How does a child get on the waiting list?

If a child is selected as a liver transplant candidate, he will be placed on the national transplant waiting list. Those who need the transplant the most are rated higher on the list. No one can determine the time it will take for a child to find a donor as it can take a few days or even weeks or years before receiving a donor organ. During this time, the child will go through a follow up with the transplant team. As soon as the donor is found, the child will have to immediately go in for surgery.

The surgery will be planned in advance if the liver is from a living donor. The donor should be in good health and have the same blood type as the child. The donor will also have to undergo a psychological test to see if he is sure about his decision.

As soon as a liver is available for your child, he will be required to go to the hospital right away. As there is no specified time for the call, it can occur anytime so one should always be ready. Once the child is at the hospital, he will have some more tests to ensure that the liver is a match. After that, the child will undergo surgery. The transplant can take many hours depending on the case. After the transplant, the patient is required to stay in the hospital for more days.

After the transplant, the child will be kept in the intensive care unit for a close watch. The duration for which the child may need to stay in the ICU will depend on the child’s condition.

Once the child is stable, he will be sent to a special unit that takes care of transplant patients. During this time, even the guardians of the child will learn about the caring of the child. This will include everything from medicines to follow up to diet to any other instructions which need to be followed.

As the child may reject the new liver, he will be required to take anti-rejection medicines to help the new liver survive in his body. The medicines, called immunosuppressants will weaken the immune system’s response. The child will have to take these medicines for the rest of his life.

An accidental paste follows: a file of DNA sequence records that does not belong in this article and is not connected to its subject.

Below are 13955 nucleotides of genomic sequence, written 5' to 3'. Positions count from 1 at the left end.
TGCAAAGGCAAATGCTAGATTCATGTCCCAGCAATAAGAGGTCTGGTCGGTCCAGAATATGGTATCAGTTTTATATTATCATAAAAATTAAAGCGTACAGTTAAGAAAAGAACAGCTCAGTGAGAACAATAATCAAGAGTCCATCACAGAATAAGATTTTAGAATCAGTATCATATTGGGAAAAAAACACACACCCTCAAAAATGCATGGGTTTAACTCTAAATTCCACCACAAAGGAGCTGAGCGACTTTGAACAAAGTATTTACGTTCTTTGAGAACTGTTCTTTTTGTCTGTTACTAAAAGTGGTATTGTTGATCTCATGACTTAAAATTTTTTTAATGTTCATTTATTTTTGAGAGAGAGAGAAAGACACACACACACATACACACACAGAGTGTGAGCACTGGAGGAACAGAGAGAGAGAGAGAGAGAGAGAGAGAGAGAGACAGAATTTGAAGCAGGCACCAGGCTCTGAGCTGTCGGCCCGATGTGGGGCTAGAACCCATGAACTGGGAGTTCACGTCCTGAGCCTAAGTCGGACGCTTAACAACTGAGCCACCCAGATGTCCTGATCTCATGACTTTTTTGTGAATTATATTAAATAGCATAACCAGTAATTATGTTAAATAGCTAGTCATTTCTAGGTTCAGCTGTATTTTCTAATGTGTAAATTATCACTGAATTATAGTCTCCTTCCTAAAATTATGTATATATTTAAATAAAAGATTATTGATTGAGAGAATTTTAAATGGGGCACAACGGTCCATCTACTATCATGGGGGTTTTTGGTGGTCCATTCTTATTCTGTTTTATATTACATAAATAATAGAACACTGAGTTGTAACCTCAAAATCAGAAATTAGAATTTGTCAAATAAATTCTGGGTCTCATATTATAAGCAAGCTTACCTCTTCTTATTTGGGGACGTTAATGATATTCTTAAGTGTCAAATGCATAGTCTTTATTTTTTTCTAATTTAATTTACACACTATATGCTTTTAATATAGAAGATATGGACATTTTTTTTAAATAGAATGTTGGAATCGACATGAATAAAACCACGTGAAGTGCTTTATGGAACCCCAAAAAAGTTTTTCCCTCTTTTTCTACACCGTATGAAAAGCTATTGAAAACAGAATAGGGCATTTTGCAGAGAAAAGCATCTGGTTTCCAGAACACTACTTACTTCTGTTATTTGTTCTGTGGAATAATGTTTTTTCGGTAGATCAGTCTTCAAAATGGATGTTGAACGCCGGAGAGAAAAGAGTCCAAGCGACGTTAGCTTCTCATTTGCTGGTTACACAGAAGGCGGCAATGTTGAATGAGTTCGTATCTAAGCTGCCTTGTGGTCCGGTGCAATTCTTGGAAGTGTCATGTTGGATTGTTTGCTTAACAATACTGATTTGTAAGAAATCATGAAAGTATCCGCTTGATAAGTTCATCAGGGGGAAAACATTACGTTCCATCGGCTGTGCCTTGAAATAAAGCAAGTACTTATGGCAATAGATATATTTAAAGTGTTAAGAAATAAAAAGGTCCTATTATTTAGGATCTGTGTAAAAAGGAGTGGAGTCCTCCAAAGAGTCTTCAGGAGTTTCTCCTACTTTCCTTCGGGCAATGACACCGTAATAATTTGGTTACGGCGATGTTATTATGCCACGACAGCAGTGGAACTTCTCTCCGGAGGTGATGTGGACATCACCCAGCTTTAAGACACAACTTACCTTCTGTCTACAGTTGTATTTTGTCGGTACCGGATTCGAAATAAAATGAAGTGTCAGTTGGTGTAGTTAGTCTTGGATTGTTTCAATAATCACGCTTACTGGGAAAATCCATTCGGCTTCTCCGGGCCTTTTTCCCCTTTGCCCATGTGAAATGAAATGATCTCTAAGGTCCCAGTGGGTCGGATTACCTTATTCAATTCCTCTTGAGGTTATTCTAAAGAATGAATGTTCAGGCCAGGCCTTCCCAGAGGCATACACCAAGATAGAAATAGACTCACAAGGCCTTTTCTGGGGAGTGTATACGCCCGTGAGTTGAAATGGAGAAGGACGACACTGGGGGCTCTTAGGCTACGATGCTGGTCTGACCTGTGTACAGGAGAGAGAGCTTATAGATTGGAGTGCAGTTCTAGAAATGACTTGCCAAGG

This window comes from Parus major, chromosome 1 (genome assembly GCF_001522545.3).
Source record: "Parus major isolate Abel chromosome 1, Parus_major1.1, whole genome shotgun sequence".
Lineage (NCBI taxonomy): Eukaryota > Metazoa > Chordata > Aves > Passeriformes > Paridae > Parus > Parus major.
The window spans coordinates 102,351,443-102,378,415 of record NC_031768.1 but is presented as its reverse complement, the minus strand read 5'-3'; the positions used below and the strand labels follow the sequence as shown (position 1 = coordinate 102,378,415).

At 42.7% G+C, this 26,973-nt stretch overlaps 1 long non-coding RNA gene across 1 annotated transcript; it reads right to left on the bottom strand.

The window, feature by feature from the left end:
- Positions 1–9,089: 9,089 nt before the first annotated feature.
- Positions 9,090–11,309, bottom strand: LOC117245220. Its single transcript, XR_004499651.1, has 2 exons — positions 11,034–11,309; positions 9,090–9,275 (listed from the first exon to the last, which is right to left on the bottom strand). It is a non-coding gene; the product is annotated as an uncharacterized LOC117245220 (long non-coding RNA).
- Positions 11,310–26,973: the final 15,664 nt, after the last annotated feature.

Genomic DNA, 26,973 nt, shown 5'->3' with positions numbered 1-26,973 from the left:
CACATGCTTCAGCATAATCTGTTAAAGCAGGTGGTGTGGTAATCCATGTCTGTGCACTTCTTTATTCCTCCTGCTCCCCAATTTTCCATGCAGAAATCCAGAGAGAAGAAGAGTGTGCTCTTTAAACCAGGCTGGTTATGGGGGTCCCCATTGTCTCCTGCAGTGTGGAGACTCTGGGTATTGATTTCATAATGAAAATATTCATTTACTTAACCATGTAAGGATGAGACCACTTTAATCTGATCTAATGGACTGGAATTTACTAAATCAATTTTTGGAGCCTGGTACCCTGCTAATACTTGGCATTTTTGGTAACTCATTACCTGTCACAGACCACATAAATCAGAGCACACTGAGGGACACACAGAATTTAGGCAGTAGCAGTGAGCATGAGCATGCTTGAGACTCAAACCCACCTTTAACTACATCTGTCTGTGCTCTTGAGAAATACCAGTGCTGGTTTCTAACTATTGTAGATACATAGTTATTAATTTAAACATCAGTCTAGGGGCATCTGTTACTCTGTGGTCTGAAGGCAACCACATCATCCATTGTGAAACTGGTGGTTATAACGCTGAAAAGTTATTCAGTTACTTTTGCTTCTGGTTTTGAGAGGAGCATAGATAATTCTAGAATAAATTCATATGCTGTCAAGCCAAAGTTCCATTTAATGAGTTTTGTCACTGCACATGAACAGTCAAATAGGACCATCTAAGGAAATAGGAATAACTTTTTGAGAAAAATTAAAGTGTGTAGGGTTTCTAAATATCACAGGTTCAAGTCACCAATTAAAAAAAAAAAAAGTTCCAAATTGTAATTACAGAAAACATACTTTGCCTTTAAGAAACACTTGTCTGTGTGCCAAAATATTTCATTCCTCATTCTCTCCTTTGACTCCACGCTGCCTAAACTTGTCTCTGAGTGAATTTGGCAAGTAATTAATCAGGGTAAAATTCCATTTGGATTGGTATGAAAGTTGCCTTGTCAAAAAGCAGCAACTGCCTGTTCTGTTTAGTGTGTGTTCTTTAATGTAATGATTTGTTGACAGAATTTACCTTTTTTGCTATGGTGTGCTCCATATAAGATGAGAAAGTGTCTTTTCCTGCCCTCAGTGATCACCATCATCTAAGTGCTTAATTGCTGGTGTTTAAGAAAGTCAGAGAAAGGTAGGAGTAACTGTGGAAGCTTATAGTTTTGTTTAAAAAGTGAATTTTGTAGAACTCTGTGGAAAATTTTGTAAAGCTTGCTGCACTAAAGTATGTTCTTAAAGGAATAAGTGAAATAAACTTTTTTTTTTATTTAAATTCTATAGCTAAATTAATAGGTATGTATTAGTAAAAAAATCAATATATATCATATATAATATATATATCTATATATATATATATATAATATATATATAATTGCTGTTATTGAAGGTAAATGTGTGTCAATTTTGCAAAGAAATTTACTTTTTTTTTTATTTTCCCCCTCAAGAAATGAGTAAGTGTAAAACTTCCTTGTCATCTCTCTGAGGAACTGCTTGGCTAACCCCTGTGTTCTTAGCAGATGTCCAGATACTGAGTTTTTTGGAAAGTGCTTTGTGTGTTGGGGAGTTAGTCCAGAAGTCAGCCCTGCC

As one can never really tell when exactly will rejection occur, high levels of a liver enzyme in the blood may be the first sign of rejection. Some of the signs and symptoms of rejection are:

  • Jaundice
  • Fever
  • The light color of stool
  • Headache
  • Dark urine
  • Sore or swollen belly
  • Extreme fatigue
  • Itching
  • Nausea or upset stomach

How to prevent rejection?

The child will have to take anti-rejection medicines for the rest of his life, the dosage of which may change from time to time depending on the child’s response. Blood tests will also be required from time to time to ensure that the child is getting the right amount of medicine.

As the child will be on anti-rejection medicines which affect the immune system, the child will be at a greater risk of infection. This risk is particularly high during the first few months post-surgery. During this time, the child should avoid the crowds and those with infections.

Some of the infections which are needed to be looked out
  • Oral Yeast Infection
  • Respiratory Viruses
  • Herpes
  • Epstein-Barr Virus
  • Cytomegalovirus